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This will be pretty short, and very few of the words will be my own. I recently had the misfortune of getting in a petty argument over the merits of a good friend's musical preference over at my blog and am afraid it may have caused some significant damage to our relationship (short term I hope). I miss his contributions and hope he returns soon. While reflecting on this, I ran into a great thread at one of my favorite blogs, Rationally Speaking, in which the host reflected on a nasty pie fight he'd inadvertantly started on the subject of abortion. A commenter posted Sydney Hook's The Ethics of Controversy and it struck me as something this community might find of value. Posted in its entirety over the orange scrunchy.

   The Ground Rules of Controversy in a Democracy:

    1. Nothing and no one is immune from criticism.

    2. Everyone involved in a controversy has an intellectual responsibility to inform himself (sic.) of the available facts.

    3. Criticism should be directed first to policies, and against persons only when they are responsible for policies, and against their motives or purposes only when there is some independent evidence of their character.

    4. Because certain words are legally permissible, they are not therefore morally permissible.

    5. BEFORE impugning an opponent’s motives, even when they legitimately be impugned, answer his arguments.

    6. Do not treat an opponent of a policy as if he were therefore a personal enemy or an enemy of the country or a concealed enemy of democracy.

    7. Since a good cause may be defended by bad arguments, after answering the bad arguments for another’s position present positive evidence for your own.

    8. Do not hesitate to admit lack of knowledge or to suspend judgement if evidence is not decisive either way.

    9. Only in pure logic and mathematics, not in human affairs, can one demonstrate that something is strictly impossible. Because something is logically possible, it is not therefore probable. “It is not impossible” is a preface to an irrelevant statement about human affairs. The question is always one of the balance of probabilities. And the evidence for probabilities must include more than abstract possibilities.

    10. The cardinal sin, when we are looking for truth of fact or wisdom of policy, is refusal to discuss, or action which blocks discussion.

    Sidney Hook “The Ethics of Controversy” (1954)

Hope it helps.
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Comment Preferences

  •  Tip Jar (8+ / 0-)

    ...hatred being a form of bondage to its object - Alan Watts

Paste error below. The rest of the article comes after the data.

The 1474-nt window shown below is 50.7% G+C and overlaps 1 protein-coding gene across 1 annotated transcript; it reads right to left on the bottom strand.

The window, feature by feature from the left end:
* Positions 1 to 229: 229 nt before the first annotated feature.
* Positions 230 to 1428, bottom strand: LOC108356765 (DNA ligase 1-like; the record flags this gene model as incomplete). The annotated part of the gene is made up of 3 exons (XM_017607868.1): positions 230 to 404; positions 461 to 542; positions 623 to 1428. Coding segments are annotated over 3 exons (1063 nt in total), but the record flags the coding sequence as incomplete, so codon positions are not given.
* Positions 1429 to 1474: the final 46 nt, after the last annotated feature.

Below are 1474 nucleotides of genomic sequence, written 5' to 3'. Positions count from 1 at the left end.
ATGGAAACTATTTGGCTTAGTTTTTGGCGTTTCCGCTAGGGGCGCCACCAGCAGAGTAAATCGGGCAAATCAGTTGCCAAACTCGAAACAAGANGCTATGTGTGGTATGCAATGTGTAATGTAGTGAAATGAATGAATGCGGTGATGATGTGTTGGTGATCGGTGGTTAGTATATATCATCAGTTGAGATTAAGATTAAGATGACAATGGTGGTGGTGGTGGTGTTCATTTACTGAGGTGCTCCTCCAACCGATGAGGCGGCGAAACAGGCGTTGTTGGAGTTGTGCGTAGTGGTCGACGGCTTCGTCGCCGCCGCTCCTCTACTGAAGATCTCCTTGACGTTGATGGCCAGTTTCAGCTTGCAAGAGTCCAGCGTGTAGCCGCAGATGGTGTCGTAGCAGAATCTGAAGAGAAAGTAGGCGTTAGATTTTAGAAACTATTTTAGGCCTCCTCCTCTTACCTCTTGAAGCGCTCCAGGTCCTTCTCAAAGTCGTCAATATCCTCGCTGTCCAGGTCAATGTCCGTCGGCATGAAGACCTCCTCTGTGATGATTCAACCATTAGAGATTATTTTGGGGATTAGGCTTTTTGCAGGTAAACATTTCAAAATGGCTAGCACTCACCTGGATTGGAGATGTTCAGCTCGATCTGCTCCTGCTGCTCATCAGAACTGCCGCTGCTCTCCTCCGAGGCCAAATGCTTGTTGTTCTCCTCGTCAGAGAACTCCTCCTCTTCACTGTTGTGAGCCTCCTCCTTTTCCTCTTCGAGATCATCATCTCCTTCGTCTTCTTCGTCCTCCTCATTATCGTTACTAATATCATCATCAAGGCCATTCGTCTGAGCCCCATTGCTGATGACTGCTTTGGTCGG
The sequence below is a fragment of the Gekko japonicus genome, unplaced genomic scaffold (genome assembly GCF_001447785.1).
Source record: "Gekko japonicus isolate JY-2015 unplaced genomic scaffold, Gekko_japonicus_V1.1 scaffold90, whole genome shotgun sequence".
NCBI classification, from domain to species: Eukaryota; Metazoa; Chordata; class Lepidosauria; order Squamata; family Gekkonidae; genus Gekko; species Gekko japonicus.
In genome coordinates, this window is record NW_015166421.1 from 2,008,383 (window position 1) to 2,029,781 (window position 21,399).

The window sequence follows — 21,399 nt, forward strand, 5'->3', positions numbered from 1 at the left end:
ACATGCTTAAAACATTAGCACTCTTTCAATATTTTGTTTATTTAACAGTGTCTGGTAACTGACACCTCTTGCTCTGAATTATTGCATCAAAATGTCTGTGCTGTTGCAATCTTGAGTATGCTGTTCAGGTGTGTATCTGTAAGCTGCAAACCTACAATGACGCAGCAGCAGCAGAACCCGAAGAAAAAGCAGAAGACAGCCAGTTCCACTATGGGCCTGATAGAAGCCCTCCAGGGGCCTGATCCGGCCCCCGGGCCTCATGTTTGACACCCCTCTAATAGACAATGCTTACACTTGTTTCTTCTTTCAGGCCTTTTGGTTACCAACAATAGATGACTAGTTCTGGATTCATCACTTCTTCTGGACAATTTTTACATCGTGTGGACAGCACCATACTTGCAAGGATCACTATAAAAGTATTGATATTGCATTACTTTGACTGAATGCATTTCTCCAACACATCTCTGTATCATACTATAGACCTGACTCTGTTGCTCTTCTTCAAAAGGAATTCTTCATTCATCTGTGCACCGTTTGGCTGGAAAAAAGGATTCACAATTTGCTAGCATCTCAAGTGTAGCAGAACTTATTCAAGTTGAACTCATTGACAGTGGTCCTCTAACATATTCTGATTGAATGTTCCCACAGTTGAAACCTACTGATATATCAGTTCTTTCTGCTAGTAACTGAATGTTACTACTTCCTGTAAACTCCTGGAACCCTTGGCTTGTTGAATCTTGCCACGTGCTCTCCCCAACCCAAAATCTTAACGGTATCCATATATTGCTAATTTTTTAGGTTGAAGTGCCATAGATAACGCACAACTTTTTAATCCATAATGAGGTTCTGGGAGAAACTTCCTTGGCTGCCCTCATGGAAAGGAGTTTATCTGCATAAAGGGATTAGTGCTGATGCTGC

by Max Wyvern on Mon Mar 17, 2014 at 05:11:16 PM PDT

  •  If it's musical, I hope it was the (0+ / 0-)

    Brahms-Wagner controversy. Otherwise, I can't help you.

    Pope Francis: the Thumb of Christ in the eyes of the Pharisees.

    by commonmass on Mon Mar 17, 2014 at 05:24:28 PM PDT

  •  Good principles (1+ / 0-)
    Recommended by:
    AJayne

    I was not familiar with this list. And me a philosopher.

    Thanks!

    Babylon system is the vampire... ~Bob Marley

    by sfinx on Mon Mar 17, 2014 at 05:32:44 PM PDT

  •  What's higher than meta? (0+ / 0-)

    I think this falls into the category of meta about meta.

    I like this list a lot. The fact it's dated 1954 makes me wonder if it was spurred by the anti-Communist fervor of that time.

    I think it would be hard to get people to agree to the list. For example, if I'm in a heated discussion about abortion or minimum wage (for example), I don't think it would work to say, "Before we go any further, let's agree to this list." In a formal debate (with agreed-upon rules), this list would be great.

    "Stupid just can't keep its mouth shut." -- SweetAuntFanny's grandmother.

    by Dbug on Mon Mar 17, 2014 at 07:12:47 PM PDT

  •  what was it about? (0+ / 0-)

    for your enlightenment (if necessary):

    Beatles >> Stones or Dylan
    Stones >> Dead
    Cyndi Lauper >> Madonna
    Ramones >> Talking Heads
    Florence's 1st album >> Florence's 2nd album

    Dear NSA: I am only joking.

    by Shahryar on Mon Mar 17, 2014 at 07:22:18 PM PDT

    •  Can I just give you a donut? (1+ / 0-)
      Recommended by:
      Shahryar

      Just kidding ;)

      Though I have to say you're just a tad off.

      My ratings follow:

      Beatles >> Stones
      Dylan > Beatles
      Dead >> Dylan
      Cindi Lauper ~= Madonna
      Talking Heads >>> Ramones
      Florence who?

      The argument was actually about disco and opera. You can probably guess my preference. I do think, though, that I was an ass in the way I expressed it.

      ...hatred being a form of bondage to its object - Alan Watts

      by Max Wyvern on Mon Mar 17, 2014 at 07:38:57 PM PDT

      [ Parent ]

      •  ! :-) (0+ / 0-)

        I would take the absolute best disco (Donna Summer - I Feel Love, in my opinion) over the absolute worst opera.

        And now for my little joke...

        Since there was only one good disco song ever that leaves a lot of opera as superior to any other disco that could be considered.

        However, seriously, I find that some disco, as well as modern electronica, is as complicated as Vivaldi.

        Dear NSA: I am only joking.

        by Shahryar on Mon Mar 17, 2014 at 07:45:45 PM PDT

        [ Parent ]

        •  Its easy to forget (1+ / 0-)
          Recommended by:
          Shahryar

          that music, like art in general, is an entirely subjective experience. I'm glad that we can't all agree on what moves us. It makes the human experience so much more rich.

          ...hatred being a form of bondage to its object - Alan Watts

          by Max Wyvern on Mon Mar 17, 2014 at 08:42:56 PM PDT

          [ Parent ]

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